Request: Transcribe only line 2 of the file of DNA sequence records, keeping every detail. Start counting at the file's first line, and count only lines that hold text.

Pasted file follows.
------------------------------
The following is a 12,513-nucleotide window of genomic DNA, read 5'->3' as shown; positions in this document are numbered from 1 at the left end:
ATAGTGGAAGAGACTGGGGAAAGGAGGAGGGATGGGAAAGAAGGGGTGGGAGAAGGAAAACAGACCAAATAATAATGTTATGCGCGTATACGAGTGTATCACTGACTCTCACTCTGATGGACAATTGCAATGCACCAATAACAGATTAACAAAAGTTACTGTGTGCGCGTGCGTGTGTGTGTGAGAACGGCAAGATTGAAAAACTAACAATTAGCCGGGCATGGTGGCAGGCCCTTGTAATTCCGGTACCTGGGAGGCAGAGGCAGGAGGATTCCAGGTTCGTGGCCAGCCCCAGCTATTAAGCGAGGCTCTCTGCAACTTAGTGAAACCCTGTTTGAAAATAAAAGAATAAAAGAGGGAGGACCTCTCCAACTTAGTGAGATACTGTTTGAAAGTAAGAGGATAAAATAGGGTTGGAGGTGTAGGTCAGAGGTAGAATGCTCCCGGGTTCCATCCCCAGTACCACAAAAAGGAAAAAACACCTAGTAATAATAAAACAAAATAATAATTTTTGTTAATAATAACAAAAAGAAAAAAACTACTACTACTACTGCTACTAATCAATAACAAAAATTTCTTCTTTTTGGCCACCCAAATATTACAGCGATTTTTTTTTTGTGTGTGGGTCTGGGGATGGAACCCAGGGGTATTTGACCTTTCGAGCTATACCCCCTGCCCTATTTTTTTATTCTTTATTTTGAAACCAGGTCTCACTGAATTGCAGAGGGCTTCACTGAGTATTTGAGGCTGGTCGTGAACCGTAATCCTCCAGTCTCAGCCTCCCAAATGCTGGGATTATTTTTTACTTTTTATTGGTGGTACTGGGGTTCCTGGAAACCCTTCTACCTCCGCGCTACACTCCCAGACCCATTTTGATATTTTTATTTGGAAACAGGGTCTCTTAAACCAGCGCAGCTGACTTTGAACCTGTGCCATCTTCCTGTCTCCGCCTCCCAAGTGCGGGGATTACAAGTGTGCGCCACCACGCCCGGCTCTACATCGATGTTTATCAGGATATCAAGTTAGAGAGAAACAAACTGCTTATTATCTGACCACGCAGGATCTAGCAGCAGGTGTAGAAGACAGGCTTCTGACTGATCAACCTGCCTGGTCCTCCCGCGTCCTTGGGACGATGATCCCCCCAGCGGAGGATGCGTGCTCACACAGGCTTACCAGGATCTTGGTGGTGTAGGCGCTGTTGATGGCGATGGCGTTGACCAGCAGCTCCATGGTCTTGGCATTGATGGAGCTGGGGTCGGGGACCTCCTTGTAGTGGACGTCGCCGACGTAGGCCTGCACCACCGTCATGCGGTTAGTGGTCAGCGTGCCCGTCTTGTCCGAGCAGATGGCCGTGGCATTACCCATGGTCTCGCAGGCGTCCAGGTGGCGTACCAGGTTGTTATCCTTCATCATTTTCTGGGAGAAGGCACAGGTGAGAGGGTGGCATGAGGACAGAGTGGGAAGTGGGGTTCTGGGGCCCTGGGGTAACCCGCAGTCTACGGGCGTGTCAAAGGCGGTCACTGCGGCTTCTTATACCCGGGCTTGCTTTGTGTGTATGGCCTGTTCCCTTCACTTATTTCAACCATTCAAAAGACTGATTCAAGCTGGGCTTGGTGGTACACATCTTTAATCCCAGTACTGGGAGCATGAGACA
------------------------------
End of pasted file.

ATAGTGGAAGAGACTGGGGAAAGGAGGAGGGATGGGAAAGAAGGGGTGGGAGAAGGAAAACAGACCAAATAATAATGTTATGCGCGTATACGAGTGTATCACTGACTCTCACTCTGATGGACAATTGCAATGCACCAATAACAGATTAACAAAAGTTACTGTGTGCGCGTGCGTGTGTGTGTGAGAACGGCAAGATTGAAAAACTAACAATTAGCCGGGCATGGTGGCAGGCCCTTGTAATTCCGGTACCTGGGAGGCAGAGGCAGGAGGATTCCAGGTTCGTGGCCAGCCCCAGCTATTAAGCGAGGCTCTCTGCAACTTAGTGAAACCCTGTTTGAAAATAAAAGAATAAAAGAGGGAGGACCTCTCCAACTTAGTGAGATACTGTTTGAAAGTAAGAGGATAAAATAGGGTTGGAGGTGTAGGTCAGAGGTAGAATGCTCCCGGGTTCCATCCCCAGTACCACAAAAAGGAAAAAACACCTAGTAATAATAAAACAAAATAATAATTTTTGTTAATAATAACAAAAAGAAAAAAACTACTACTACTACTGCTACTAATCAATAACAAAAATTTCTTCTTTTTGGCCACCCAAATATTACAGCGATTTTTTTTTTGTGTGTGGGTCTGGGGATGGAACCCAGGGGTATTTGACCTTTCGAGCTATACCCCCTGCCCTATTTTTTTATTCTTTATTTTGAAACCAGGTCTCACTGAATTGCAGAGGGCTTCACTGAGTATTTGAGGCTGGTCGTGAACCGTAATCCTCCAGTCTCAGCCTCCCAAATGCTGGGATTATTTTTTACTTTTTATTGGTGGTACTGGGGTTCCTGGAAACCCTTCTACCTCCGCGCTACACTCCCAGACCCATTTTGATATTTTTATTTGGAAACAGGGTCTCTTAAACCAGCGCAGCTGACTTTGAACCTGTGCCATCTTCCTGTCTCCGCCTCCCAAGTGCGGGGATTACAAGTGTGCGCCACCACGCCCGGCTCTACATCGATGTTTATCAGGATATCAAGTTAGAGAGAAACAAACTGCTTATTATCTGACCACGCAGGATCTAGCAGCAGGTGTAGAAGACAGGCTTCTGACTGATCAACCTGCCTGGTCCTCCCGCGTCCTTGGGACGATGATCCCCCCAGCGGAGGATGCGTGCTCACACAGGCTTACCAGGATCTTGGTGGTGTAGGCGCTGTTGATGGCGATGGCGTTGACCAGCAGCTCCATGGTCTTGGCATTGATGGAGCTGGGGTCGGGGACCTCCTTGTAGTGGACGTCGCCGACGTAGGCCTGCACCACCGTCATGCGGTTAGTGGTCAGCGTGCCCGTCTTGTCCGAGCAGATGGCCGTGGCATTACCCATGGTCTCGCAGGCGTCCAGGTGGCGTACCAGGTTGTTATCCTTCATCATTTTCTGGGAGAAGGCACAGGTGAGAGGGTGGCATGAGGACAGAGTGGGAAGTGGGGTTCTGGGGCCCTGGGGTAACCCGCAGTCTACGGGCGTGTCAAAGGCGGTCACTGCGGCTTCTTATACCCGGGCTTGCTTTGTGTGTATGGCCTGTTCCCTTCACTTATTTCAACCATTCAAAAGACTGATTCAAGCTGGGCTTGGTGGTACACATCTTTAATCCCAGTACTGGGAGCATGAGACA